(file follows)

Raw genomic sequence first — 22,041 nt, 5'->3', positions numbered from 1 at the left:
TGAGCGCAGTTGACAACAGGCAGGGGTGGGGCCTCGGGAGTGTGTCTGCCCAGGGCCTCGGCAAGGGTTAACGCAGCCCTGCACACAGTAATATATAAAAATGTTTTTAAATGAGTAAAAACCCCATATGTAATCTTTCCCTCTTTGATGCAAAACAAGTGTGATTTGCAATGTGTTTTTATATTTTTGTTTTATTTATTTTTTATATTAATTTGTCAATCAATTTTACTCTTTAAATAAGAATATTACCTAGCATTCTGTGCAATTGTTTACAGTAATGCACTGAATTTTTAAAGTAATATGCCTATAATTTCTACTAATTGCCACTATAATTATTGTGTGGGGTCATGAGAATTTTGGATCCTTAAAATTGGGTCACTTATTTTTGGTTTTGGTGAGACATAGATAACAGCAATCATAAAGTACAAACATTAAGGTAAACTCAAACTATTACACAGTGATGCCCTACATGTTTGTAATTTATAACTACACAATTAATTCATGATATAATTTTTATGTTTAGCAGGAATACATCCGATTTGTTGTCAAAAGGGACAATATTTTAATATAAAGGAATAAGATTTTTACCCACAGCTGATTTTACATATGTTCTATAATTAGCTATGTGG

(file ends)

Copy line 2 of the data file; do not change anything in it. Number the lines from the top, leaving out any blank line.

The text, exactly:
TGAGCGCAGTTGACAACAGGCAGGGGTGGGGCCTCGGGAGTGTGTCTGCCCAGGGCCTCGGCAAGGGTTAACGCAGCCCTGCACACAGTAATATATAAAAATGTTTTTAAATGAGTAAAAACCCCATATGTAATCTTTCCCTCTTTGATGCAAAACAAGTGTGATTTGCAATGTGTTTTTATATTTTTGTTTTATTTATTTTTTATATTAATTTGTCAATCAATTTTACTCTTTAAATAAGAATATTACCTAGCATTCTGTGCAATTGTTTACAGTAATGCACTGAATTTTTAAAGTAATATGCCTATAATTTCTACTAATTGCCACTATAATTATTGTGTGGGGTCATGAGAATTTTGGATCCTTAAAATTGGGTCACTTATTTTTGGTTTTGGTGAGACATAGATAACAGCAATCATAAAGTACAAACATTAAGGTAAACTCAAACTATTACACAGTGATGCCCTACATGTTTGTAATTTATAACTACACAATTAATTCATGATATAATTTTTATGTTTAGCAGGAATACATCCGATTTGTTGTCAAAAGGGACAATATTTTAATATAAAGGAATAAGATTTTTACCCACAGCTGATTTTACATATGTTCTATAATTAGCTATGTGG